Name of the Department: – Internal Medicine
Background of the department
Internal Medicine is a specialty program given to medical doctors for three years with the goal to produce the best possible physicians who practice safely and meet the health care needs of society. Medical educators, trainees, patients, and society recognize that being well trained in the scientific aspects of medicine is necessary but insufficient for effective medical practice; a good doctor must draw upon a wide array of knowledge and skills. The six core competencies included in Ethiopian Postgraduate Internal Medicine Training (EPGIMT), which is applied in postgraduate training programs in many countries, offers a model of physician competencies that emphasizes not only medical expertise, but also multiple additional nonmedical expert roles that aim to serve society’s needs competently.
An internist is a medical doctor who has passed through three years of internal medicine residency training program and proved qualified in all of the six EPGIMT core competencies or roles in internal medicine applying medical knowledge, clinical skills, and professional attitudes to the provision of patient-centered care.
Program Title: Internal Medicine specialty training program
Program Code: IMED
Objectives of the program
To produce internal medicine specialists who promote health and prevent disease for individuals, families, and communities at all levels of the health care system.
To produce internal medicine specialists who:
- are able to lead and manage internal medicine health services.
- ensure improvement of care that is appropriate, effective, compassionate, and safe in dealing with health problems and promotion of health, including a patient-centered and holistic approach.
- can effectively teach and facilitate learning in their field of expertise and act as a role model for learners.
- to become advocates for the promotion of health, prevention of disease, and prioritization of internal medicine care.
- are able to conduct clinical, epidemiological, and operational research to improve clinical service and health care system response.
- act according to ethical and legal principles.
- ensure that trainees have appropriate working conditions to maintain their own health.
- who are lifelong learners and are able to critically think and solve problems and develop innovative solutions for new problems.
The graduates of the program have to achieve the following competencies during their stay three-year course of study.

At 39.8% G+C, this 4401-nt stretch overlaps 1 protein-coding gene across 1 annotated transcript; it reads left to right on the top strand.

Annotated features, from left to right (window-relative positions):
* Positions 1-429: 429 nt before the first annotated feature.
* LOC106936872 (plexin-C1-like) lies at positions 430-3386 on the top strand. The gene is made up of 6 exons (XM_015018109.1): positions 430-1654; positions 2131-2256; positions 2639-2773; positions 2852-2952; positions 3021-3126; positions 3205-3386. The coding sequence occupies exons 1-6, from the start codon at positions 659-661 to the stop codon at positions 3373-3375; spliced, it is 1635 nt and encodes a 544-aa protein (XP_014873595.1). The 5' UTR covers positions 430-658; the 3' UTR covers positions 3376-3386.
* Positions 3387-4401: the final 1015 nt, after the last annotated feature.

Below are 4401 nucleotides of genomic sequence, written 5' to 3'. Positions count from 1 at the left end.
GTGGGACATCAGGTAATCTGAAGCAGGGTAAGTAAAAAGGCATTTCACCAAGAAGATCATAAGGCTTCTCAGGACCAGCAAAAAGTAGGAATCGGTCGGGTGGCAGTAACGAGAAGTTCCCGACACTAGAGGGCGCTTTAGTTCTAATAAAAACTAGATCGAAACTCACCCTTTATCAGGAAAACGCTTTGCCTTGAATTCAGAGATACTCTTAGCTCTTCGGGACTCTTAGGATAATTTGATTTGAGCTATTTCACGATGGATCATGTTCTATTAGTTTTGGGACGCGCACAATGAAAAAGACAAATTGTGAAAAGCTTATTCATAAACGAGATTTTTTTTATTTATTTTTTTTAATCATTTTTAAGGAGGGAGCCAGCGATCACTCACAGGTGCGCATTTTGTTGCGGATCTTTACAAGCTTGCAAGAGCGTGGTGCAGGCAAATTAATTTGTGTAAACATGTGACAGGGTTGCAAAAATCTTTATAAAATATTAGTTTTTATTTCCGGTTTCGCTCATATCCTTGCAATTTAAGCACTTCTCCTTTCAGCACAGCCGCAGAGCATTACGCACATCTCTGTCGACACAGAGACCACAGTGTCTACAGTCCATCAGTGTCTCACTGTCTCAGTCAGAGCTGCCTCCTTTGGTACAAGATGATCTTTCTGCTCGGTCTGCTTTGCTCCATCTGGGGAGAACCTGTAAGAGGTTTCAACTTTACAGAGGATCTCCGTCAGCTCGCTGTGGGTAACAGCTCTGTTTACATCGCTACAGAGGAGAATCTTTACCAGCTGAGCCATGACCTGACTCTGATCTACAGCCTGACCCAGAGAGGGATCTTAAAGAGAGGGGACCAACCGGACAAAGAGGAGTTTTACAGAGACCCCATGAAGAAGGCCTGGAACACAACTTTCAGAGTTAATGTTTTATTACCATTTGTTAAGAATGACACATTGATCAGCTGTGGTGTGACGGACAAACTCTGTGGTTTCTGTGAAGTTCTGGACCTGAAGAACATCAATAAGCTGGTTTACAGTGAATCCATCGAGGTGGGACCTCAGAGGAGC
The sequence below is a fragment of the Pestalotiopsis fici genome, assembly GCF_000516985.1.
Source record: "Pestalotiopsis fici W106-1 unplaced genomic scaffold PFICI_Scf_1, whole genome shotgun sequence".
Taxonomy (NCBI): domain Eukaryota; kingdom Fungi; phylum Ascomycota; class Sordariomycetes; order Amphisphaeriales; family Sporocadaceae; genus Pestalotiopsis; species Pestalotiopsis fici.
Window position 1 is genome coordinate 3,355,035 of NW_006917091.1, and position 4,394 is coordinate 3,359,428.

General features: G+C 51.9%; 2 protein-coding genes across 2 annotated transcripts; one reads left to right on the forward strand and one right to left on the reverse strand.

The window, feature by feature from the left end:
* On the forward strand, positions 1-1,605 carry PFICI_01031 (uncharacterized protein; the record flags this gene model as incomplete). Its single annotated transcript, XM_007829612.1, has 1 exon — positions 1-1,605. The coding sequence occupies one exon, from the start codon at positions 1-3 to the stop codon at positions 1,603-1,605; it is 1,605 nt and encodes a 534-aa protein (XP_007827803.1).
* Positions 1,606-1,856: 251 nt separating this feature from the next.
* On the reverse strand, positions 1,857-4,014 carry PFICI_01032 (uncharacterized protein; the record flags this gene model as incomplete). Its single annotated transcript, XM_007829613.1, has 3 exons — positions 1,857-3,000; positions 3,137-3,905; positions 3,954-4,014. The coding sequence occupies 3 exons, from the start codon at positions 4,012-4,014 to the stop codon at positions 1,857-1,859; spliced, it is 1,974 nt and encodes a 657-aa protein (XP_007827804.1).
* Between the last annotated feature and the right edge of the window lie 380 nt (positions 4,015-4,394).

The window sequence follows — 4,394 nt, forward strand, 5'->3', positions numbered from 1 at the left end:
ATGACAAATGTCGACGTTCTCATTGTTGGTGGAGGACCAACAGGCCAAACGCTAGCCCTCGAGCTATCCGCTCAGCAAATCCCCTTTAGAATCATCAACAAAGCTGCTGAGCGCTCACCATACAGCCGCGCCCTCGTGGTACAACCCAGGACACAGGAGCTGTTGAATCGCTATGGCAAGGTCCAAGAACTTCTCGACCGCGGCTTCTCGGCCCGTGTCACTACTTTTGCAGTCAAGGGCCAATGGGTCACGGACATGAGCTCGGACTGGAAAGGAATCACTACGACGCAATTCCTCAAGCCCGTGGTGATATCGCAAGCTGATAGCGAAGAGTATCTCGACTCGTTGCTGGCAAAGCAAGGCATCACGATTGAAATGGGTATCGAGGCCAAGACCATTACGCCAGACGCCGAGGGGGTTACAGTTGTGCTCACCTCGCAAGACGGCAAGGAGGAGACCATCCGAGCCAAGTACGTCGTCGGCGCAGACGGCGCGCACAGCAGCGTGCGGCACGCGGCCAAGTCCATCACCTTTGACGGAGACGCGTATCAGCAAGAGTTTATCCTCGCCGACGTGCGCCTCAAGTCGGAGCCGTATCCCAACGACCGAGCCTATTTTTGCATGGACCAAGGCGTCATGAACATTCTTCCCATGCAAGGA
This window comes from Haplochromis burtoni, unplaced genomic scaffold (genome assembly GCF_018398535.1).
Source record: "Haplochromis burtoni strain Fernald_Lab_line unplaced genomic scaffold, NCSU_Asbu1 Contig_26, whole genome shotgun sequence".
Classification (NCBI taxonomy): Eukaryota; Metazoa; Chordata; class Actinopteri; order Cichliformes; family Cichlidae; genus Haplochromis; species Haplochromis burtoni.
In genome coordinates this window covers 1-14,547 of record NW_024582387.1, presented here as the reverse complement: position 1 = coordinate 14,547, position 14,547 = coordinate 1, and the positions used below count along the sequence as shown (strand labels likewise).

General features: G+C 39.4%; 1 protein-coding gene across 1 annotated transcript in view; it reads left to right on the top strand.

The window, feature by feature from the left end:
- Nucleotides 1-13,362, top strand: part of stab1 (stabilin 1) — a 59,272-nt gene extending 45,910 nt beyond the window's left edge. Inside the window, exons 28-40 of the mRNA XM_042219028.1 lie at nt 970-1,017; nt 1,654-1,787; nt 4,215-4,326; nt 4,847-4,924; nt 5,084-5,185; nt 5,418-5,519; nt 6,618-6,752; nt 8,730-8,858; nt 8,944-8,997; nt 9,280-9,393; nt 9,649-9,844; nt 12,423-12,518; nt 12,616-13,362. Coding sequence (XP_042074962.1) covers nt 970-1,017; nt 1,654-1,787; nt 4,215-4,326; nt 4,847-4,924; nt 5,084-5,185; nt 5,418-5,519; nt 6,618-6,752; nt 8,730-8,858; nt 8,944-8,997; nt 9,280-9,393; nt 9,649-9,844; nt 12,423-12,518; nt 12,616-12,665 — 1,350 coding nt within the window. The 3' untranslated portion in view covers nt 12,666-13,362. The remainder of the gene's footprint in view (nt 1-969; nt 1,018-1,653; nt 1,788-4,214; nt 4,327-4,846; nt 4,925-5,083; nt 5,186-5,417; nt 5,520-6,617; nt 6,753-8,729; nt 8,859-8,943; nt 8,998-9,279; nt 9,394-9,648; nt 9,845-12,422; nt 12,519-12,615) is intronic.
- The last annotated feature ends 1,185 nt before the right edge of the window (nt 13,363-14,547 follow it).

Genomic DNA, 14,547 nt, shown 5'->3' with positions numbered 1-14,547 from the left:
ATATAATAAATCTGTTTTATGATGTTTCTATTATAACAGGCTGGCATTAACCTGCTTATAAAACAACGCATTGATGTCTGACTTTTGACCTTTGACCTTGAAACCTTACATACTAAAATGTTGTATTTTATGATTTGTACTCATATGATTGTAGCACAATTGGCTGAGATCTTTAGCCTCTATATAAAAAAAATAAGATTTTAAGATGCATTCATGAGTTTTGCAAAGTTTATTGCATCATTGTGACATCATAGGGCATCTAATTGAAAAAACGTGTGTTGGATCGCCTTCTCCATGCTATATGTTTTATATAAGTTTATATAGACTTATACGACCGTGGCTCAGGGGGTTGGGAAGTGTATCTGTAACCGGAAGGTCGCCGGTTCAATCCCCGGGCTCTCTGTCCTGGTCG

A graduate of this residency training program is expected to have the knowledge, skills, clinical judgment, attitudes, and values of professionalism that are essential to the practice of internal medicine. A graduate will be able to manage all aspects of infectious diseases, cardiac illnesses, hematologic diseases, pulmonary and critical illnesses, kidney diseases, neurologic diseases, gastrointestinal diseases, endocrine diseases, rheumatologic, and emergency diseases. A graduate will be able to manage common dermatologic, psychiatric, and oncologic diseases. The graduate is expected to work in inpatient and outpatient hospital settings, and critical care units.
The graduate will maintain his/her skills in general medicine and will have the required knowledge and skills to work with and support colleagues in many other specialties including obstetrics and gynecology, surgery, oncology, and emergency medicine, among others.
The graduate is expected to have the knowledge and skills to plan and implement health promotion and prevention programs for infectious and non-communicable diseases.
Additionally, teaching internal medicine to medical students and junior colleagues; planning and conducting clinical research in internal medicine are desirable attributes of graduates from the residency program.
A graduate of this residency training program is expected to have the following specific competencies:
Make a clinical assessment and provide management to patients presenting with but not limited to: